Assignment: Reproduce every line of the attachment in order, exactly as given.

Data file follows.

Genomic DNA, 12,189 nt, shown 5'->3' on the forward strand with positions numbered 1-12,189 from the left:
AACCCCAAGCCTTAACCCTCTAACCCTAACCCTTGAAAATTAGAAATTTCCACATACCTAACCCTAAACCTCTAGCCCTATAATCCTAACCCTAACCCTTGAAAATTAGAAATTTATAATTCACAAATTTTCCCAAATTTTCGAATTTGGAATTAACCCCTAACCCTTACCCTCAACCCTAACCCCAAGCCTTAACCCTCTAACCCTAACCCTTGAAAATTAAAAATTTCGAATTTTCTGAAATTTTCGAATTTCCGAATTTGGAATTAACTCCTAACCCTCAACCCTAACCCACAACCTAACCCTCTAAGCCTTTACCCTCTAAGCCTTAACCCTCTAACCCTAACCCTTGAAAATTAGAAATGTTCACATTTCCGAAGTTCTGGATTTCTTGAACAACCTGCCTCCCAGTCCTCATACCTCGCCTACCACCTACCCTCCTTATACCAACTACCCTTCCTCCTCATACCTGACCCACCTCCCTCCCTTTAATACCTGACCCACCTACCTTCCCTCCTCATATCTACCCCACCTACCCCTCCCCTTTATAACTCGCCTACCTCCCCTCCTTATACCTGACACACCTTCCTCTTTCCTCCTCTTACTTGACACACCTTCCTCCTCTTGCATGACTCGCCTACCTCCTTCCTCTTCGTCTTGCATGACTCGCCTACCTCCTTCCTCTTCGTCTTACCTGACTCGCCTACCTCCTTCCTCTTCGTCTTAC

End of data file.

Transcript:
Genomic DNA, 12,189 nt, shown 5'->3' on the forward strand with positions numbered 1-12,189 from the left:
AACCCCAAGCCTTAACCCTCTAACCCTAACCCTTGAAAATTAGAAATTTCCACATACCTAACCCTAAACCTCTAGCCCTATAATCCTAACCCTAACCCTTGAAAATTAGAAATTTATAATTCACAAATTTTCCCAAATTTTCGAATTTGGAATTAACCCCTAACCCTTACCCTCAACCCTAACCCCAAGCCTTAACCCTCTAACCCTAACCCTTGAAAATTAAAAATTTCGAATTTTCTGAAATTTTCGAATTTCCGAATTTGGAATTAACTCCTAACCCTCAACCCTAACCCACAACCTAACCCTCTAAGCCTTTACCCTCTAAGCCTTAACCCTCTAACCCTAACCCTTGAAAATTAGAAATGTTCACATTTCCGAAGTTCTGGATTTCTTGAACAACCTGCCTCCCAGTCCTCATACCTCGCCTACCACCTACCCTCCTTATACCAACTACCCTTCCTCCTCATACCTGACCCACCTCCCTCCCTTTAATACCTGACCCACCTACCTTCCCTCCTCATATCTACCCCACCTACCCCTCCCCTTTATAACTCGCCTACCTCCCCTCCTTATACCTGACACACCTTCCTCTTTCCTCCTCTTACTTGACACACCTTCCTCCTCTTGCATGACTCGCCTACCTCCTTCCTCTTCGTCTTGCATGACTCGCCTACCTCCTTCCTCTTCGTCTTACCTGACTCGCCTACCTCCTTCCTCTTCGTCTTAC